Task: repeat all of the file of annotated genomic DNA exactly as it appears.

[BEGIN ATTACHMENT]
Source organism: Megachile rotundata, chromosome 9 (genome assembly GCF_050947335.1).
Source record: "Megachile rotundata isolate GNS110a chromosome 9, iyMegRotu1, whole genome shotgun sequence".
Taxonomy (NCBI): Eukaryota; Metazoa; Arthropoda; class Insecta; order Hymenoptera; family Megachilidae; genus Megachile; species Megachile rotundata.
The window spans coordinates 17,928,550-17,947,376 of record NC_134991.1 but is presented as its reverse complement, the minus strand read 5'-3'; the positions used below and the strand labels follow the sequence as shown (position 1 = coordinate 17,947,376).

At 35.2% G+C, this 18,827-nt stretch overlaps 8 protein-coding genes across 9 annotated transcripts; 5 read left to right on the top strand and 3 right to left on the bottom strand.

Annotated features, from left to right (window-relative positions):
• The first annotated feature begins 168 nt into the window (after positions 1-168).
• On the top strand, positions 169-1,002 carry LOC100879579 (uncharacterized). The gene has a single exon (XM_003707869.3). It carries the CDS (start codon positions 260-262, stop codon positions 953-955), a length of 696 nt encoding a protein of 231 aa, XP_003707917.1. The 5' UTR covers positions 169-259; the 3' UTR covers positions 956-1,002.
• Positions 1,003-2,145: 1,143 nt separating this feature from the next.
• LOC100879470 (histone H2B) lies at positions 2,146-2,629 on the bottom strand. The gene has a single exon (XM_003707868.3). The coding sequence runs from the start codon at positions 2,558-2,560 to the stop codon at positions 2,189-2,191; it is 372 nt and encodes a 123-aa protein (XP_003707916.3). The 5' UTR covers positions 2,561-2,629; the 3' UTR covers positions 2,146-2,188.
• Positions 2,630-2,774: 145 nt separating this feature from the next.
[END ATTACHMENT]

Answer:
Source organism: Megachile rotundata, chromosome 9 (genome assembly GCF_050947335.1).
Source record: "Megachile rotundata isolate GNS110a chromosome 9, iyMegRotu1, whole genome shotgun sequence".
Taxonomy (NCBI): Eukaryota; Metazoa; Arthropoda; class Insecta; order Hymenoptera; family Megachilidae; genus Megachile; species Megachile rotundata.
The window spans coordinates 17,928,550-17,947,376 of record NC_134991.1 but is presented as its reverse complement, the minus strand read 5'-3'; the positions used below and the strand labels follow the sequence as shown (position 1 = coordinate 17,947,376).

At 35.2% G+C, this 18,827-nt stretch overlaps 8 protein-coding genes across 9 annotated transcripts; 5 read left to right on the top strand and 3 right to left on the bottom strand.

Annotated features, from left to right (window-relative positions):
• The first annotated feature begins 168 nt into the window (after positions 1-168).
• On the top strand, positions 169-1,002 carry LOC100879579 (uncharacterized). The gene has a single exon (XM_003707869.3). It carries the CDS (start codon positions 260-262, stop codon positions 953-955), a length of 696 nt encoding a protein of 231 aa, XP_003707917.1. The 5' UTR covers positions 169-259; the 3' UTR covers positions 956-1,002.
• Positions 1,003-2,145: 1,143 nt separating this feature from the next.
• LOC100879470 (histone H2B) lies at positions 2,146-2,629 on the bottom strand. The gene has a single exon (XM_003707868.3). The coding sequence runs from the start codon at positions 2,558-2,560 to the stop codon at positions 2,189-2,191; it is 372 nt and encodes a 123-aa protein (XP_003707916.3). The 5' UTR covers positions 2,561-2,629; the 3' UTR covers positions 2,146-2,188.
• Positions 2,630-2,774: 145 nt separating this feature from the next.